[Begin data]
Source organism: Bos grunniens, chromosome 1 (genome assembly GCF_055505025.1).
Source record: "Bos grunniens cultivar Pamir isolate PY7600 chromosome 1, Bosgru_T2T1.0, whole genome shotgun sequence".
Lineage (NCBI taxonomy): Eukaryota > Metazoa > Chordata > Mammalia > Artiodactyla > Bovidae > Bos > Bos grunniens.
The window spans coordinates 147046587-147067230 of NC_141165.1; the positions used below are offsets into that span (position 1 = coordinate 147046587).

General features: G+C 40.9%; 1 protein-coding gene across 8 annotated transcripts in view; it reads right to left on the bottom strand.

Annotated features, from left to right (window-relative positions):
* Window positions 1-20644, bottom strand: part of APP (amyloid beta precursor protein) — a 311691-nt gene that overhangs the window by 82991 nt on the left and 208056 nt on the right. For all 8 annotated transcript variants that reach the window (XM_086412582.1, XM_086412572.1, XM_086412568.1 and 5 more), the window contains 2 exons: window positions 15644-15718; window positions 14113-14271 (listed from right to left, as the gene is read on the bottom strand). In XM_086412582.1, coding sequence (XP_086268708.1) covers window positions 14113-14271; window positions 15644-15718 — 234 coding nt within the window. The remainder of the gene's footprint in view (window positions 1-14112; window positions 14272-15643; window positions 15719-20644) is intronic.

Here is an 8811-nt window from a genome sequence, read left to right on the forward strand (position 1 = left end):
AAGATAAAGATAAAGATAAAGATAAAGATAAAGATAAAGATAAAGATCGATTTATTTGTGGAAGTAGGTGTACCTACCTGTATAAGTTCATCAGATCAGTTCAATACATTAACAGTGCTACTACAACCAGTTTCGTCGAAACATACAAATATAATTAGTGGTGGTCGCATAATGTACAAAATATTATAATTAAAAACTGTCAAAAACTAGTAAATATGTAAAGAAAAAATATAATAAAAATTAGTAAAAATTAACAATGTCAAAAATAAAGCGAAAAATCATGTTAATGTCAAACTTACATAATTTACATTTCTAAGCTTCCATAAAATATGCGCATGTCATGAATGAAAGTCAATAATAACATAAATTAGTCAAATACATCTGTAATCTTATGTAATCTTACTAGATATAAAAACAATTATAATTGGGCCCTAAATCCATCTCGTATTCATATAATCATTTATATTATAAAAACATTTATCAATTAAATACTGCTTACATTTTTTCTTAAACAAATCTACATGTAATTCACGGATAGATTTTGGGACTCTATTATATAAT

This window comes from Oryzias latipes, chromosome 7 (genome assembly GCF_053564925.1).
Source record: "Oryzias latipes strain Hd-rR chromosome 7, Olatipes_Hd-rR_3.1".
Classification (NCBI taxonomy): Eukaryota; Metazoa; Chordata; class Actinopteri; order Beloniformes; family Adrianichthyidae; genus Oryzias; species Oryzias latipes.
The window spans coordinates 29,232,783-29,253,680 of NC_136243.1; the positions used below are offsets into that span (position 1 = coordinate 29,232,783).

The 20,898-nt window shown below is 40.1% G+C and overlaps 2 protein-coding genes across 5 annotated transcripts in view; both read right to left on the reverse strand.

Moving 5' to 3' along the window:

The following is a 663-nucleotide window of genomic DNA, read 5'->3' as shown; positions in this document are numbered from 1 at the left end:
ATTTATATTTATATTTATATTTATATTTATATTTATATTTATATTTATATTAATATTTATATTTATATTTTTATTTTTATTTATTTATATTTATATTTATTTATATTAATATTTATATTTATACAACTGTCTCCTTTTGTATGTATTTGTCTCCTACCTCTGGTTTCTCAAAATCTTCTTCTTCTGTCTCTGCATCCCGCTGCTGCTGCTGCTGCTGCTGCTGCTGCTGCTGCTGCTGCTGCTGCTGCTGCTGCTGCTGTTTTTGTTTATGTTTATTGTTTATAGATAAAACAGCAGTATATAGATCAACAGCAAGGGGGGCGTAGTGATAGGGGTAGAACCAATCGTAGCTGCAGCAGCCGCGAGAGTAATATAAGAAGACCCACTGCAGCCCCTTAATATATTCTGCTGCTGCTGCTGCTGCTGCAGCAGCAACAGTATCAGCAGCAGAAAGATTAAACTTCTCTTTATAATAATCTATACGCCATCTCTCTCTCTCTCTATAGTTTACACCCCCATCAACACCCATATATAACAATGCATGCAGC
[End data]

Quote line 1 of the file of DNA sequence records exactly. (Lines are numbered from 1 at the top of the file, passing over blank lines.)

Source organism: Bos grunniens, chromosome 1 (genome assembly GCF_055505025.1).